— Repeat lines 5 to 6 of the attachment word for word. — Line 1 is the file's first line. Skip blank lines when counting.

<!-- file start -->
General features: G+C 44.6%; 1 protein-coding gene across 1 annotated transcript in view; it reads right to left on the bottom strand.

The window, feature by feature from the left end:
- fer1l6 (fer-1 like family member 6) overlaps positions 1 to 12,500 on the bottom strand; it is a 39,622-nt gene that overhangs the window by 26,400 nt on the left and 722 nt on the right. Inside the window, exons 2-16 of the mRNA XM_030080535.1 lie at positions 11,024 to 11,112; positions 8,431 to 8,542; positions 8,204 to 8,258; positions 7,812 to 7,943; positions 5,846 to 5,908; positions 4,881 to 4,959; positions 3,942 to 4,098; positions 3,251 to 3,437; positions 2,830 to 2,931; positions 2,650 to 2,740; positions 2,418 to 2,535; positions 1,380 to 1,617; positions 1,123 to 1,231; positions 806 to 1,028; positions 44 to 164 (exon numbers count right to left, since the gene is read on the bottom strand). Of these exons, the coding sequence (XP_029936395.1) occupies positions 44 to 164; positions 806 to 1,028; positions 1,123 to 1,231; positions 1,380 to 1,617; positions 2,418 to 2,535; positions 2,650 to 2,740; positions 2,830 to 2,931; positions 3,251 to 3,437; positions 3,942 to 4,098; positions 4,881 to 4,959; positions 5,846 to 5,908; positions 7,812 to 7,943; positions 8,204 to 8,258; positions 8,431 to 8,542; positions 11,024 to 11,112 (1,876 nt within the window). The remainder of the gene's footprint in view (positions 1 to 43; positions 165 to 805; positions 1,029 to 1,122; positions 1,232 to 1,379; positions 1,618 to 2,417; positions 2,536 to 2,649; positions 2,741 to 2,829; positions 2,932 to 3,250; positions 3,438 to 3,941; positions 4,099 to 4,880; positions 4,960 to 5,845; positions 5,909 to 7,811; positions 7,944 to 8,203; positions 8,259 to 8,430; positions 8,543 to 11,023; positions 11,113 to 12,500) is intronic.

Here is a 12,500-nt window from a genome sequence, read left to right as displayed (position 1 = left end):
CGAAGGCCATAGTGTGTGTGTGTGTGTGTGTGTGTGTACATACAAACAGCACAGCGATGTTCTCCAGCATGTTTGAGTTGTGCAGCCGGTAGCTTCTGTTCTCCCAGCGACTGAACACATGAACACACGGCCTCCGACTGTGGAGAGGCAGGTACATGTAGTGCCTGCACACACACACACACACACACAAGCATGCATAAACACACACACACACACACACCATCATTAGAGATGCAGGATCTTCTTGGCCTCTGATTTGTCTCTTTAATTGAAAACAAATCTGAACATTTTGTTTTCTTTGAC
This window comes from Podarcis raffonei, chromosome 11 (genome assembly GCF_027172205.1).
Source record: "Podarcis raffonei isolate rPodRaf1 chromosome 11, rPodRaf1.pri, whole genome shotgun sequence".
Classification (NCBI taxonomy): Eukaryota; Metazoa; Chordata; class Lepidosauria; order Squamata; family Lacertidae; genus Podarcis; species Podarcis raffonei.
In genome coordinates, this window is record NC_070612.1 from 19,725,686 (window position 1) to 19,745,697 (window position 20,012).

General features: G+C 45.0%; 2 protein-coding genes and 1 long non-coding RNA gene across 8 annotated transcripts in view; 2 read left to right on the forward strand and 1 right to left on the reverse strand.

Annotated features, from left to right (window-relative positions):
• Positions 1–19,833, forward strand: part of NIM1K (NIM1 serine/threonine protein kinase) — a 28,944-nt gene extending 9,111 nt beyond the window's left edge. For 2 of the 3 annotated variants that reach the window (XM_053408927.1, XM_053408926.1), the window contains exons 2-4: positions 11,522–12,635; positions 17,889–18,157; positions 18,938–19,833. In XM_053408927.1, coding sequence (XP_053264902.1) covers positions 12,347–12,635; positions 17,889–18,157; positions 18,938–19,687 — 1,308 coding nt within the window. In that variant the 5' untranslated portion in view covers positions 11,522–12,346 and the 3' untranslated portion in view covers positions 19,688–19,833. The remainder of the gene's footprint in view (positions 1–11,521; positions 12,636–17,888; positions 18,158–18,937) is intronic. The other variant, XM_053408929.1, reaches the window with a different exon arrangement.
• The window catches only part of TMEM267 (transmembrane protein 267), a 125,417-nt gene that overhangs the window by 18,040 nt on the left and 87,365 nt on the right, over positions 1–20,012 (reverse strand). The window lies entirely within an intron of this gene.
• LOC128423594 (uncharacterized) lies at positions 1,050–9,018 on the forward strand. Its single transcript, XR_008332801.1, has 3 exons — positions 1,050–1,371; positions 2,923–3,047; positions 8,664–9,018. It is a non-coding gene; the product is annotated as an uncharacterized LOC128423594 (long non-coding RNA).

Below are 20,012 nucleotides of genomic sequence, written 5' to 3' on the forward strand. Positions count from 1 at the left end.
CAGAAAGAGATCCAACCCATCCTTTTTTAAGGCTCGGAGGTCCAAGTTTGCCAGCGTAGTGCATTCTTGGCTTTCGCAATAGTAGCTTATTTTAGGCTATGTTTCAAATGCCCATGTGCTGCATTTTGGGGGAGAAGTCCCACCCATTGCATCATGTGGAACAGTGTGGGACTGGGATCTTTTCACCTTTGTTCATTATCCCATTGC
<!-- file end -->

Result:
CGAAGGCCATAGTGTGTGTGTGTGTGTGTGTGTGTGTACATACAAACAGCACAGCGATGTTCTCCAGCATGTTTGAGTTGTGCAGCCGGTAGCTTCTGTTCTCCCAGCGACTGAACACATGAACACACGGCCTCCGACTGTGGAGAGGCAGGTACATGTAGTGCCTGCACACACACACACACACACACAAGCATGCATAAACACACACACACACACACACCATCATTAGAGATGCAGGATCTTCTTGGCCTCTGATTTGTCTCTTTAATTGAAAACAAATCTGAACATTTTGTTTTCTTTGAC
This window comes from Podarcis raffonei, chromosome 11 (genome assembly GCF_027172205.1).